The Berean Expositor
Volume 22 - Page 198 of 214
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be somewhat fragmentary and the range limited, they may be of service in quickening the
reader's interest in this important matter.
Ability correctly to answer the question, What constitutes a valid argument? will
confer a double blessing, viz., it will provide us with the means whereby we shall be able
to appreciate more clearly the divine arguments of the Scriptures, and it will enable us to
appraise the truth and detect the errors and fallacies in the arguments presented in the
teaching of others.
Upon the ground of the all-sufficiency of faith, some object to the attempt to analyze
the processes of correct thinking, while others refuse an analysis of logical processes
upon the ground that common sense is sufficient. Archbishop Whately says:--
"The generality have a strong predilection in favour of common sense, except in those
points in which they, respectively, possess the knowledge of a system of rules: but in
these points they deride anyone who trusts unaided common sense. A sailor, e.g., will
perhaps despise the `pretensions' of medical men, and prefer treating a disease by
`common sense'; but he would ridicule the proposal of navigating a ship by common
sense, without regard to the maxims of nautical art."
Logic is the name given to the science of reasoning. It displays the principles on
which argument is conducted, and tabulates certain rules which are derived from these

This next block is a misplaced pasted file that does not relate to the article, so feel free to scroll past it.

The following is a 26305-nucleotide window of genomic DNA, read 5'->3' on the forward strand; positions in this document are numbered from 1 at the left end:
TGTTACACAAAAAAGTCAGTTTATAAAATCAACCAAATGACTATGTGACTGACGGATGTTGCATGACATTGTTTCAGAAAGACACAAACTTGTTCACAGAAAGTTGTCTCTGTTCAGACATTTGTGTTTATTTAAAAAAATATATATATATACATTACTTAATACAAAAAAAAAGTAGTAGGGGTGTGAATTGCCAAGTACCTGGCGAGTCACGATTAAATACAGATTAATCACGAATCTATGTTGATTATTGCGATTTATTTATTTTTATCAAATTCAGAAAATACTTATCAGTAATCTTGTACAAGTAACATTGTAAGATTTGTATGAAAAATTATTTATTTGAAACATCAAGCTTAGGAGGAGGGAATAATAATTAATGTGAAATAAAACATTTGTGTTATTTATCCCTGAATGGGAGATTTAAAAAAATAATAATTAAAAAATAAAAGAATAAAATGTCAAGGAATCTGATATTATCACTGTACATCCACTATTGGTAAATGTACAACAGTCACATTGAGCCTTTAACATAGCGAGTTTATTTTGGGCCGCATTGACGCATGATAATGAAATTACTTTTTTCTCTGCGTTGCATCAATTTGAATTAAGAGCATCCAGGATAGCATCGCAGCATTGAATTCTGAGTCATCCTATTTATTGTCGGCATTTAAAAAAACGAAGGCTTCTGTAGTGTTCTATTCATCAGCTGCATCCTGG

principles, so that we shall be guided into the truth, and guarded from error.
The objection to logic as being unserviceable in the discovery of truth may hold good
in the realm of natural science, but it is not valid in the realm of scriptural revelation. In
that realm we do not set out to discover truth by processes of reasoning, but, on the
contrary, believe that in the Scriptures we already posses a complete revelation, and that
we can and should use every legitimate means to arrive at the right understanding of that
revelation, and to test all that professes to be an exposition of its teaching.
Another superficial objection to logic is that in the hands of the unscrupulous the very
processes of true reasoning can apparently be made to lead to false conclusions. But this
is no fault of logic: in such a case, clearly, error has crept into one or both of the
premises, and the process is no more an objection to the true place of logic than the fact
that certain calculations based on the assumption that nineteen, and not twenty, shillings
made a pound, had produced a false answer, would be an objection to arithmetic.
Changing the figure, we must first of all secure a correct translation, then, granted that
our terms are unambiguous, and our premises true, the conclusion is as inevitable as is
the conclusion of an arithmetical sum.
Neither in the Scriptures, nor in conversation, are arguments always stated at full
length, but it is safe to say that every valid argument may be expressed in that form
known since the days of Aristotle as the syllogism.  The term "argument" is used
popularly in a somewhat wider sense than is intended in logic, but strictly speaking every
argument consists of two parts, viz., that which is proved, and the means whereby it is